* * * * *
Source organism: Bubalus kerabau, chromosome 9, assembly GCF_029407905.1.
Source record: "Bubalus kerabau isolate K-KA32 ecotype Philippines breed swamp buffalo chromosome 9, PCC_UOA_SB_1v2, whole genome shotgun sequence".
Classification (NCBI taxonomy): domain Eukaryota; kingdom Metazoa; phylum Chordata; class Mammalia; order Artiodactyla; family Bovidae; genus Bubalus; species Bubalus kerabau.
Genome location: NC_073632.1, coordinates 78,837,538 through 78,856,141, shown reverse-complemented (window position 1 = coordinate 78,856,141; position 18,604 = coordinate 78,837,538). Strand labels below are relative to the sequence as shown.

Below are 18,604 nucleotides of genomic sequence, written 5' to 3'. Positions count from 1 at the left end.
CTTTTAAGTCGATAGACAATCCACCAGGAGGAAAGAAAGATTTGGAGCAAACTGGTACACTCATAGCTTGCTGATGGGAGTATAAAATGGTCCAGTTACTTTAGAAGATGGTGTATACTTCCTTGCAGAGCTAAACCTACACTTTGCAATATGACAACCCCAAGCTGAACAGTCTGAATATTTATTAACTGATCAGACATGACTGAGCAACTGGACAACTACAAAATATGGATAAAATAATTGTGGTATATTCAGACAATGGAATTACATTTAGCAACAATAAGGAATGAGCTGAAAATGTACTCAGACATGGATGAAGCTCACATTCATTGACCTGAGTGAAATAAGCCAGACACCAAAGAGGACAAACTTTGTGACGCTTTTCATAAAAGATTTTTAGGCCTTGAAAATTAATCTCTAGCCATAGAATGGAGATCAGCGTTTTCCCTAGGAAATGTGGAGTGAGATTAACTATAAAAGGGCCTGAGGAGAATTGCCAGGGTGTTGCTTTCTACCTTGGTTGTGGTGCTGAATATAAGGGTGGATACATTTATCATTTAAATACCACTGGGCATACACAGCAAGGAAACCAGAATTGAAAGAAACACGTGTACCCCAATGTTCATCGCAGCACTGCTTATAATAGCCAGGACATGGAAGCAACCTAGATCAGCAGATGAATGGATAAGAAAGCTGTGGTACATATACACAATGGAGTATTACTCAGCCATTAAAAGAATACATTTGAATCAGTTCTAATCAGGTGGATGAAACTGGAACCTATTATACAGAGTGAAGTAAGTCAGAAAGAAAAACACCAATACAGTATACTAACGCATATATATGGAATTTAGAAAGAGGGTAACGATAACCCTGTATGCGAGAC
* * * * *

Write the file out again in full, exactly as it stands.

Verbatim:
Source organism: Bubalus kerabau, chromosome 9, assembly GCF_029407905.1.
Source record: "Bubalus kerabau isolate K-KA32 ecotype Philippines breed swamp buffalo chromosome 9, PCC_UOA_SB_1v2, whole genome shotgun sequence".
Classification (NCBI taxonomy): domain Eukaryota; kingdom Metazoa; phylum Chordata; class Mammalia; order Artiodactyla; family Bovidae; genus Bubalus; species Bubalus kerabau.
Genome location: NC_073632.1, coordinates 78,837,538 through 78,856,141, shown reverse-complemented (window position 1 = coordinate 78,856,141; position 18,604 = coordinate 78,837,538). Strand labels below are relative to the sequence as shown.

Below are 18,604 nucleotides of genomic sequence, written 5' to 3'. Positions count from 1 at the left end.
CTTTTAAGTCGATAGACAATCCACCAGGAGGAAAGAAAGATTTGGAGCAAACTGGTACACTCATAGCTTGCTGATGGGAGTATAAAATGGTCCAGTTACTTTAGAAGATGGTGTATACTTCCTTGCAGAGCTAAACCTACACTTTGCAATATGACAACCCCAAGCTGAACAGTCTGAATATTTATTAACTGATCAGACATGACTGAGCAACTGGACAACTACAAAATATGGATAAAATAATTGTGGTATATTCAGACAATGGAATTACATTTAGCAACAATAAGGAATGAGCTGAAAATGTACTCAGACATGGATGAAGCTCACATTCATTGACCTGAGTGAAATAAGCCAGACACCAAAGAGGACAAACTTTGTGACGCTTTTCATAAAAGATTTTTAGGCCTTGAAAATTAATCTCTAGCCATAGAATGGAGATCAGCGTTTTCCCTAGGAAATGTGGAGTGAGATTAACTATAAAAGGGCCTGAGGAGAATTGCCAGGGTGTTGCTTTCTACCTTGGTTGTGGTGCTGAATATAAGGGTGGATACATTTATCATTTAAATACCACTGGGCATACACAGCAAGGAAACCAGAATTGAAAGAAACACGTGTACCCCAATGTTCATCGCAGCACTGCTTATAATAGCCAGGACATGGAAGCAACCTAGATCAGCAGATGAATGGATAAGAAAGCTGTGGTACATATACACAATGGAGTATTACTCAGCCATTAAAAGAATACATTTGAATCAGTTCTAATCAGGTGGATGAAACTGGAACCTATTATACAGAGTGAAGTAAGTCAGAAAGAAAAACACCAATACAGTATACTAACGCATATATATGGAATTTAGAAAGAGGGTAACGATAACCCTGTATGCGAGAC